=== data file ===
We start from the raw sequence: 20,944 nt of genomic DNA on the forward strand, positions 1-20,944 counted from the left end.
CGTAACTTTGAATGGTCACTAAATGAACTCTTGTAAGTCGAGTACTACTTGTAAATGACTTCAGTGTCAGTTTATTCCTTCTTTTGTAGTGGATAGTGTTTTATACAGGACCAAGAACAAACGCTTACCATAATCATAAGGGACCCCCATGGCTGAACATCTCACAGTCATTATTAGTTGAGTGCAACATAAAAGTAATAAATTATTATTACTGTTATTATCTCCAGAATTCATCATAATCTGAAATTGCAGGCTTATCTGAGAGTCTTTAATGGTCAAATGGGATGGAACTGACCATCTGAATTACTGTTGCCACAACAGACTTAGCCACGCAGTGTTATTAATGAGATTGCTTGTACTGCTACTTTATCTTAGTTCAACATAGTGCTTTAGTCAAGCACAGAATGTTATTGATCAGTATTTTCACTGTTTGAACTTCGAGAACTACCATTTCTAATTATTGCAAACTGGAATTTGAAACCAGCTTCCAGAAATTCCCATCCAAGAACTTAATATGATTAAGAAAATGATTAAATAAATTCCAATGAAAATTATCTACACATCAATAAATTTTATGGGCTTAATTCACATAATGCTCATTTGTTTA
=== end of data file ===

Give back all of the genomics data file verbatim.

We start from the raw sequence: 20,944 nt of genomic DNA on the forward strand, positions 1-20,944 counted from the left end.
CGTAACTTTGAATGGTCACTAAATGAACTCTTGTAAGTCGAGTACTACTTGTAAATGACTTCAGTGTCAGTTTATTCCTTCTTTTGTAGTGGATAGTGTTTTATACAGGACCAAGAACAAACGCTTACCATAATCATAAGGGACCCCCATGGCTGAACATCTCACAGTCATTATTAGTTGAGTGCAACATAAAAGTAATAAATTATTATTACTGTTATTATCTCCAGAATTCATCATAATCTGAAATTGCAGGCTTATCTGAGAGTCTTTAATGGTCAAATGGGATGGAACTGACCATCTGAATTACTGTTGCCACAACAGACTTAGCCACGCAGTGTTATTAATGAGATTGCTTGTACTGCTACTTTATCTTAGTTCAACATAGTGCTTTAGTCAAGCACAGAATGTTATTGATCAGTATTTTCACTGTTTGAACTTCGAGAACTACCATTTCTAATTATTGCAAACTGGAATTTGAAACCAGCTTCCAGAAATTCCCATCCAAGAACTTAATATGATTAAGAAAATGATTAAATAAATTCCAATGAAAATTATCTACACATCAATAAATTTTATGGGCTTAATTCACATAATGCTCATTTGTTTA